WHAT WAS ACCOMPLISHED UNDER THESE GOALS?
During the third year of the U01 and U2R grants, outstanding progress has been made in meeting the research and research training goals. In summary:
• Eight (8) doctoral-level trainees, including individuals from Ghana, Côte d’Ivoire, Senegal, and Benin, have completed, or will have completed by June 30, 2018, four month stints of intensive, customized research training in North America: six at the University of Michigan and two at McGill University. In addition, one senior mentor from Ghana spent the first month of the four month program at the University of Michigan. [The content of this training is described in greater detail in section B.4 of this progress report.]
• Data collection for Rounds 2 (rainy season July and August 2017) and 3 (Harmattan winds ‘season’ January and February 2018) were successfully completed, with some challenges due to higher than expected loss to follow-up rates. These challenges were successfully addressed, bringing the total number of participants in the study from Agbogbloshie to 154 workers, and the comparison group residing in Madina-Zongo to 74 individuals.
• Data from Rounds 1, 2, 3 have been entered, cleaned, and undergone analyses. These data include survey instruments, spirometry, cardiovascular endpoints, analysis of blood and urine samples for metals and organic compounds, and both fixed site and personal breathing zone measures of size-specific particulate.
• New partnerships have been forged and additional postdocs, doctoral students, and master’s students have been recruited to and supported on the parallel U2R and U01 grants.
Field Data Collection:
The diagram (Figure 1) above illustrates the breakdown of tasks (workflow) during field data collection. As shown in Station 1, a participant enters the study after informed consent and participant registration, which culminates in the creation of a personal biodata file. Upon completion of registration, the subject is handed copies of the complete surveys (including a check-list of tasks to be accomplished at each of the remaining six (6) stations) and proceeds to Station 2. At Station 2, anthropomorphic/physical measurements are taken and then the subject proceeds to the next stage, until all stations are visited. After Station 6 (the last station), the subject returns to Station 1, with the check-list for an audit of the completed tasks. Once the auditor is satisfied that the subject has been seen at all the work stations and has completed all the tasks required at each station, the auditor schedules the subject for backpack and personal air monitoring data.
We faced some unexpected challenges with initially higher than expected loss to follow-up rates in the later rounds of the study, reflecting the nature of the informal sector work environment. Notably, most of the Agbogbloshie workers, as well as a substantial fraction of the Madina-Zongo comparison group, are internal migrants who were involved with subsistence farming in the northern part of Ghana and then came to Accra to work on e-waste recovery and other activities. A number of these individuals, during Round 2 or Round 3, had returned temporarily to northern Ghana to help manage crops. With the assistance of a number of the respected leaders among the Agbogbloshie workers, we were able to locate many of these workers in the north of Ghana and obtain their consent to return to Accra to participate in the next round of the study. As described further below, we also made use of durbars (community meetings) to help improve enrollment and attainment of study participants. Thus, we were able to enroll new subjects to replace most of those who remained lost to follow-up (see Table 1 below).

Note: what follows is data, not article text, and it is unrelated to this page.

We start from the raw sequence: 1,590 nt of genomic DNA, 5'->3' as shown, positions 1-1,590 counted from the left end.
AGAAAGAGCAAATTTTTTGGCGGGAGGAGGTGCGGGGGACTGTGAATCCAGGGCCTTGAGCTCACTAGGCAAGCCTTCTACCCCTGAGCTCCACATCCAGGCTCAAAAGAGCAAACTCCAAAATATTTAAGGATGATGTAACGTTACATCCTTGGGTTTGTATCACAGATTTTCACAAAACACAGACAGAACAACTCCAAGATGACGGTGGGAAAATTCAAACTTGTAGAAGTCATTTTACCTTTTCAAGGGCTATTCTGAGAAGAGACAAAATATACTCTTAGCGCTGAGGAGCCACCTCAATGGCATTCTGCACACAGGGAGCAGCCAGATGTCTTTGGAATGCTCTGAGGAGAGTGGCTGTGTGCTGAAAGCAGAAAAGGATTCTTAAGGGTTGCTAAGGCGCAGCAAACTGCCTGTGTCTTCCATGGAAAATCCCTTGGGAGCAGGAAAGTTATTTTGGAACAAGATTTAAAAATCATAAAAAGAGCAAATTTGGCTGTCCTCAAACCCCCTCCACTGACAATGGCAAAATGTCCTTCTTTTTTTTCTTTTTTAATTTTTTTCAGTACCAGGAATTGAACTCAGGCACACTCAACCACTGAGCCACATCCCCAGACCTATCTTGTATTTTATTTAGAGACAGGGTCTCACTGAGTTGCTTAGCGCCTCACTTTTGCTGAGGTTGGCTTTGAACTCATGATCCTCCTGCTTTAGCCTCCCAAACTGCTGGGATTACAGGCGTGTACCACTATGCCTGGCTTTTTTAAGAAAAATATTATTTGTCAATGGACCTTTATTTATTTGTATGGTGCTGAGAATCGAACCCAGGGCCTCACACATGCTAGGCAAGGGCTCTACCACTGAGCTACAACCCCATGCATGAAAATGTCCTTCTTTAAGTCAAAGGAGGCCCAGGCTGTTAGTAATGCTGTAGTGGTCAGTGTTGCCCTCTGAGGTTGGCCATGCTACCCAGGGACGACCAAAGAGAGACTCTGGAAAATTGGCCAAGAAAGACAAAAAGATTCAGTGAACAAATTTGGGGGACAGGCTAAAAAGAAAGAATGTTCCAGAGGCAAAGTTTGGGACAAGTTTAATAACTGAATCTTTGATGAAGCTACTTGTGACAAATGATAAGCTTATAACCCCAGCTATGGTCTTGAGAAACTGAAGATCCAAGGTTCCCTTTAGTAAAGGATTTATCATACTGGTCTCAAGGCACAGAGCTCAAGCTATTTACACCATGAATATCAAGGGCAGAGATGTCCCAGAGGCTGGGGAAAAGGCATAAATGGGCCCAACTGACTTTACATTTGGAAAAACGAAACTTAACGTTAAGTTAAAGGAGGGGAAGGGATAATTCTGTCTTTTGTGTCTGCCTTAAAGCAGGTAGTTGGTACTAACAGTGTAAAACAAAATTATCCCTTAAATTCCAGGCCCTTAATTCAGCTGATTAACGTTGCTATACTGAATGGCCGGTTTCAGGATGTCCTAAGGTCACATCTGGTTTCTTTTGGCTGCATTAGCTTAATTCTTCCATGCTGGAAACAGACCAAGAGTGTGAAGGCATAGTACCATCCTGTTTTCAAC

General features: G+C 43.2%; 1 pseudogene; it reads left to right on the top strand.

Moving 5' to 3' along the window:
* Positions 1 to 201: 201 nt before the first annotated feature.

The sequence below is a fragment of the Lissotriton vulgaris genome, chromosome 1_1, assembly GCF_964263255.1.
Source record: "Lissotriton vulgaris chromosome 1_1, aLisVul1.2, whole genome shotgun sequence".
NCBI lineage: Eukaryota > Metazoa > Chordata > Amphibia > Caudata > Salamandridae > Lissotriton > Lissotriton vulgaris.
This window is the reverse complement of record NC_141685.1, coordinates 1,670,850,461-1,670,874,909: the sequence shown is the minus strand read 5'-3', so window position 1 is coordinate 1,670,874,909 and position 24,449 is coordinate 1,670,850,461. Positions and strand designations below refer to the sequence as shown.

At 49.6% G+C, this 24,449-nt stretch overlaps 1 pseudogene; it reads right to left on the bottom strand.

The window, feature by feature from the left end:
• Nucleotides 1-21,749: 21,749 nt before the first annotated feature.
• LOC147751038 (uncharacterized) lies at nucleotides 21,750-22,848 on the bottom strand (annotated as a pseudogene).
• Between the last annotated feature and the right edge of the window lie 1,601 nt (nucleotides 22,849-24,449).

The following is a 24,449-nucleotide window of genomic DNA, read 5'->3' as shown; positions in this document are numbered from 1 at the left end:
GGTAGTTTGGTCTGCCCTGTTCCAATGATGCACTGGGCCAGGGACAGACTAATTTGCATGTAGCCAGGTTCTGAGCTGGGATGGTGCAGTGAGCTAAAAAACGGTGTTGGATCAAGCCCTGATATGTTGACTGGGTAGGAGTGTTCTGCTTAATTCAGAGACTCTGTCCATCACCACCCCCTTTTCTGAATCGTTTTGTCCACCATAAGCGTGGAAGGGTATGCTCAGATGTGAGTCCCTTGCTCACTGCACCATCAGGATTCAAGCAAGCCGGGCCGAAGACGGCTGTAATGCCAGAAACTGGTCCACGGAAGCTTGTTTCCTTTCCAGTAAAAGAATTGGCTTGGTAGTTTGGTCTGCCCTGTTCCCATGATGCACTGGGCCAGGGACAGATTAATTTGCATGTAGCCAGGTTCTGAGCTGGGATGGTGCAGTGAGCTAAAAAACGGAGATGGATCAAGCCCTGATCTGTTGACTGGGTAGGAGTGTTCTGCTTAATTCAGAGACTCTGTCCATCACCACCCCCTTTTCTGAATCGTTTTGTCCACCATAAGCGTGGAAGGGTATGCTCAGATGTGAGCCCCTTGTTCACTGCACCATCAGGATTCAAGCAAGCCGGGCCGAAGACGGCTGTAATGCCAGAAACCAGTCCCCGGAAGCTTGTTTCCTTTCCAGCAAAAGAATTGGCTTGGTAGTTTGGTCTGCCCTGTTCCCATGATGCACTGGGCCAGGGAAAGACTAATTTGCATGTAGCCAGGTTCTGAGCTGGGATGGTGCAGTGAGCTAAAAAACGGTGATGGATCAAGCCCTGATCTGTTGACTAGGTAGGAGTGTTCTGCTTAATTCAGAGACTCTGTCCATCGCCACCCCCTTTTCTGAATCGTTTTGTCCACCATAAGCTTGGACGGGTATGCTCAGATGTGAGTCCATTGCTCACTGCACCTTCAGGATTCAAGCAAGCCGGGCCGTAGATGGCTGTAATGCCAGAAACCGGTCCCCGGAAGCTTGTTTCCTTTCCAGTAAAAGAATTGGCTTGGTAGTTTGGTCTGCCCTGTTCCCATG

Table 1: Summary of subject participation in each round of data collection.
*New subjects enrolled in Round 2 and 3 to replace those lost to follow-up.
Revisions to the study design:
• The originally planned study design was to have most workers from Agbogbloshie represent a true inception cohort, i.e., to enroll most study participants over a 12 month period as they first arrived at the site to do electronic waste recovery work, with the second and third rounds of data collection, for these individuals, to occur at 12 months and 24 months after entry into the study (requiring a total of three years of data collection). However, prior to initiating the study, through more detailed discussions with the leaders of the Agbogbloshie workers, it became evident that there was no tracking system available to identify new workers as they first arrived on the site, making it impossible, in practice, to enroll such an inception cohort. We amended the study design, while still collecting three rounds of data from each individual in the study, to a strategy of enrolling all study participants and collecting data at an accelerated rate to enable additional time for data cleaning, management, and analysis during the five-year grant period, while also being able to investigate and adjust for seasonal differences in exposures. Specifically, we enrolled study participants over a three week period during the dry season in Accra (Year 2), brought back participants for a second round of data collection during the rainy season, and for a third round of data collection during the Harmattan (winds blowing from desert areas north of Ghana increasing background PM levels) season (Year 3).